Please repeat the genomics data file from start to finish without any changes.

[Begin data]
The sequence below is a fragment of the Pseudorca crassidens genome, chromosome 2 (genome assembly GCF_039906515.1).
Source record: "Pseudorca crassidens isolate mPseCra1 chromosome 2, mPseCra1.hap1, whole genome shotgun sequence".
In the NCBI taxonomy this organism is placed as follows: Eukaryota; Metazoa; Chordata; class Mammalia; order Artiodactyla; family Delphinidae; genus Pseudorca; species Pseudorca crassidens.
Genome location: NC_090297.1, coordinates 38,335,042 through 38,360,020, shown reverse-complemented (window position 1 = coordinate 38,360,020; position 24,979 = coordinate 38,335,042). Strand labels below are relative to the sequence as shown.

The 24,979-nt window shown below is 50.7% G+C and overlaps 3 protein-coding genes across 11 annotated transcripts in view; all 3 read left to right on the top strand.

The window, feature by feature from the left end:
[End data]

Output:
The sequence below is a fragment of the Pseudorca crassidens genome, chromosome 2 (genome assembly GCF_039906515.1).
Source record: "Pseudorca crassidens isolate mPseCra1 chromosome 2, mPseCra1.hap1, whole genome shotgun sequence".
In the NCBI taxonomy this organism is placed as follows: Eukaryota; Metazoa; Chordata; class Mammalia; order Artiodactyla; family Delphinidae; genus Pseudorca; species Pseudorca crassidens.
Genome location: NC_090297.1, coordinates 38,335,042 through 38,360,020, shown reverse-complemented (window position 1 = coordinate 38,360,020; position 24,979 = coordinate 38,335,042). Strand labels below are relative to the sequence as shown.

The 24,979-nt window shown below is 50.7% G+C and overlaps 3 protein-coding genes across 11 annotated transcripts in view; all 3 read left to right on the top strand.

The window, feature by feature from the left end: